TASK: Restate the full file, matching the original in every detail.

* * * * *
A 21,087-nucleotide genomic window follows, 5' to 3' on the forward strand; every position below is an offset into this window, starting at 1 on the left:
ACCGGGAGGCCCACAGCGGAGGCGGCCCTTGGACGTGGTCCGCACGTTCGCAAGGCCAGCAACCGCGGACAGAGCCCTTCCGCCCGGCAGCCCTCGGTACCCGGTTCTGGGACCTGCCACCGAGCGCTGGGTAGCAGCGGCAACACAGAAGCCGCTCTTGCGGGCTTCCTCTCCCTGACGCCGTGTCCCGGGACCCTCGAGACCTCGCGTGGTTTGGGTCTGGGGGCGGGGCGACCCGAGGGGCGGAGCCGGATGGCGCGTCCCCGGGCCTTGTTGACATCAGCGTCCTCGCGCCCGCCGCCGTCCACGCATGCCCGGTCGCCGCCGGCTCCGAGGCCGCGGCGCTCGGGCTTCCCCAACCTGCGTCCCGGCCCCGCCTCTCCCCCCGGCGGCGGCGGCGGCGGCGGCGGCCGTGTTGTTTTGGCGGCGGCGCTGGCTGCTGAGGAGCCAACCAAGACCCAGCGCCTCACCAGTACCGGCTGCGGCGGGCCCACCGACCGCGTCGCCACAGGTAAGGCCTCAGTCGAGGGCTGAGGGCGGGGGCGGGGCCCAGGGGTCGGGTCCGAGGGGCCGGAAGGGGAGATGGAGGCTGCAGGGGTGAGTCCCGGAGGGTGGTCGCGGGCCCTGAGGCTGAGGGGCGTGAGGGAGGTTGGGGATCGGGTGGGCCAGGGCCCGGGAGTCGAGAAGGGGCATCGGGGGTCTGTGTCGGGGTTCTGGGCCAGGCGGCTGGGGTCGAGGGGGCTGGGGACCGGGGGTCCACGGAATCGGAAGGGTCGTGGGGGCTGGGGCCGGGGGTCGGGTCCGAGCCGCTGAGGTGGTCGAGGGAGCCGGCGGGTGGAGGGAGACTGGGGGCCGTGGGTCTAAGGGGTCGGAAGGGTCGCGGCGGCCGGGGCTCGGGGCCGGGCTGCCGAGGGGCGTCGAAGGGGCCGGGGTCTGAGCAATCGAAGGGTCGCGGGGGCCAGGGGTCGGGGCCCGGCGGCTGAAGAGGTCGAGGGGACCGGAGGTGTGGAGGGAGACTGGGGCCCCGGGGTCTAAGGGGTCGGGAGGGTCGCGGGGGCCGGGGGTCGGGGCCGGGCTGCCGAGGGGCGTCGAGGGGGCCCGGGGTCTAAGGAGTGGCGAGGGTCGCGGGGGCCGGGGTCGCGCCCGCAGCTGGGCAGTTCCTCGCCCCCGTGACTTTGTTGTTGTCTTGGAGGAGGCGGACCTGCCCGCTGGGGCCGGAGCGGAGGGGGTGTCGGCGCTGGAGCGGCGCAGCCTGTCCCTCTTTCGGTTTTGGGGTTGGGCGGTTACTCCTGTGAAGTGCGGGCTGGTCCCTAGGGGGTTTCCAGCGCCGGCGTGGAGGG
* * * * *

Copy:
A 21,087-nucleotide genomic window follows, 5' to 3' on the forward strand; every position below is an offset into this window, starting at 1 on the left:
ACCGGGAGGCCCACAGCGGAGGCGGCCCTTGGACGTGGTCCGCACGTTCGCAAGGCCAGCAACCGCGGACAGAGCCCTTCCGCCCGGCAGCCCTCGGTACCCGGTTCTGGGACCTGCCACCGAGCGCTGGGTAGCAGCGGCAACACAGAAGCCGCTCTTGCGGGCTTCCTCTCCCTGACGCCGTGTCCCGGGACCCTCGAGACCTCGCGTGGTTTGGGTCTGGGGGCGGGGCGACCCGAGGGGCGGAGCCGGATGGCGCGTCCCCGGGCCTTGTTGACATCAGCGTCCTCGCGCCCGCCGCCGTCCACGCATGCCCGGTCGCCGCCGGCTCCGAGGCCGCGGCGCTCGGGCTTCCCCAACCTGCGTCCCGGCCCCGCCTCTCCCCCCGGCGGCGGCGGCGGCGGCGGCGGCCGTGTTGTTTTGGCGGCGGCGCTGGCTGCTGAGGAGCCAACCAAGACCCAGCGCCTCACCAGTACCGGCTGCGGCGGGCCCACCGACCGCGTCGCCACAGGTAAGGCCTCAGTCGAGGGCTGAGGGCGGGGGCGGGGCCCAGGGGTCGGGTCCGAGGGGCCGGAAGGGGAGATGGAGGCTGCAGGGGTGAGTCCCGGAGGGTGGTCGCGGGCCCTGAGGCTGAGGGGCGTGAGGGAGGTTGGGGATCGGGTGGGCCAGGGCCCGGGAGTCGAGAAGGGGCATCGGGGGTCTGTGTCGGGGTTCTGGGCCAGGCGGCTGGGGTCGAGGGGGCTGGGGACCGGGGGTCCACGGAATCGGAAGGGTCGTGGGGGCTGGGGCCGGGGGTCGGGTCCGAGCCGCTGAGGTGGTCGAGGGAGCCGGCGGGTGGAGGGAGACTGGGGGCCGTGGGTCTAAGGGGTCGGAAGGGTCGCGGCGGCCGGGGCTCGGGGCCGGGCTGCCGAGGGGCGTCGAAGGGGCCGGGGTCTGAGCAATCGAAGGGTCGCGGGGGCCAGGGGTCGGGGCCCGGCGGCTGAAGAGGTCGAGGGGACCGGAGGTGTGGAGGGAGACTGGGGCCCCGGGGTCTAAGGGGTCGGGAGGGTCGCGGGGGCCGGGGGTCGGGGCCGGGCTGCCGAGGGGCGTCGAGGGGGCCCGGGGTCTAAGGAGTGGCGAGGGTCGCGGGGGCCGGGGTCGCGCCCGCAGCTGGGCAGTTCCTCGCCCCCGTGACTTTGTTGTTGTCTTGGAGGAGGCGGACCTGCCCGCTGGGGCCGGAGCGGAGGGGGTGTCGGCGCTGGAGCGGCGCAGCCTGTCCCTCTTTCGGTTTTGGGGTTGGGCGGTTACTCCTGTGAAGTGCGGGCTGGTCCCTAGGGGGTTTCCAGCGCCGGCGTGGAGGG